In our monitoring of the retail energy market for gas and electricity, we collect and analyse a vast range of data. Our retail market indicators give a snapshot of this monitoring. They draw from a comprehensive framework which underpins our ongoing monitoring, including our annual update on the retail energy markets in Great Britain. You can view these updates in the related publications section below.
Our interactive retail market indicators
Select from the below to view the indicators in detail and for an overview of our monitoring themes.
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Retail highlights March 2021
Prices and Profits
As of February 2021, the average price of standard variable tariffs (SVTs) for the large legacy suppliers for a typical dual fuel customer paying with direct debit was £1,042, unchanged from the previous month and coinciding with the winter default tariff cap level.
The cheapest tariff basket decreased to £933 from £936 in January. As a result, the differential between the average price of SVTs for the large legacy suppliers and the cheapest tariff basket slightly increased to £109 from £106. It is the fifth consecutive month this differential has been below £200.
The cheapest standard credit tariff among the large legacy suppliers increased to £1,093 from £1,044 in the previous month. On the other hand, the cheapest direct debit tariff in the market was the same price as the cheapest standard credit tariff, and £125 less than the cheapest prepayment tariff.
The weighted average price of SVTs for a dual fuel prepayment customer was unchanged at £1,065 as of February 2021, below the winter prepayment cap level set at £1,070. For the same period the cheapest prepayment tariff was stable at £985. Therefore, the differential between the average SVT and the cheapest prepayment tariff was unchanged at £80.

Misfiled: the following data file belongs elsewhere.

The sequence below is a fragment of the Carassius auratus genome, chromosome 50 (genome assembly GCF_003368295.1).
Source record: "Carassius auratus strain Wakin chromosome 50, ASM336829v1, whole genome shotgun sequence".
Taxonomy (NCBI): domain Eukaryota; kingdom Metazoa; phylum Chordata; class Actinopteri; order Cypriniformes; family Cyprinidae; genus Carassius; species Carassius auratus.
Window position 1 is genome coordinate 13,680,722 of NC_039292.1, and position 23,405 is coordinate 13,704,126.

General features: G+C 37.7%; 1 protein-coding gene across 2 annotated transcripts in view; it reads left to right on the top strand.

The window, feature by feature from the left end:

See Prices and Profits.
In January 2021, the number of switches dropped by 26% compared to December 2020. In electricity it fell from 479,270 to 349,642 and in gas from 352,279 to 263,033. Compared to the same month in 2020, switches were down 21% in electricity and 20% in gas.
Lower switching figures around this time of the year are common. This drop also coincided with the national lockdown that started towards the end of December 2020, after the second COVID-19 wave. January 2021’s switching figures are lower than any month in 2019 or 2020. The last time switching levels dropped as low as this was in January 2018.
In January 2021, the proportion of net gains in switching away from the large legacy suppliers was 30% of total switches for gas and electricity combined, up from 22% in December 2020.
Prices and profits
We look at trends in external switching (between suppliers) and internal switching (with the same supplier) to understand levels of consumer engagement. We also look at average switching times, an indicator of process quality.
Methodology and sources
We have selected this range of indicators to support general understanding of the market, including how they contribute to the key priorities outlined in our strategic narrative. We also aim to provide a picture of the market where it is not produced elsewhere, or where there is scope for us to set a clear methodology for the data.
Our data comes from sources that are either publicly available, provided by third parties or from responses to Ofgem information requests. Specific sources and relevant dates are listed with each indicator. We are grateful to third parties for allowing us to reproduce their data.
Most of these indicators will be updated quarterly while still allowing access to historic information. Updates will depend on the availability of data for an indicator.
We will review the indicators periodically to ensure they continue to help promote transparency and understanding of the retail energy market and as additional sources of information become available.
These market indicators and data are not intended for use or to be relied on for any commercial purposes. View copyright and disclaimer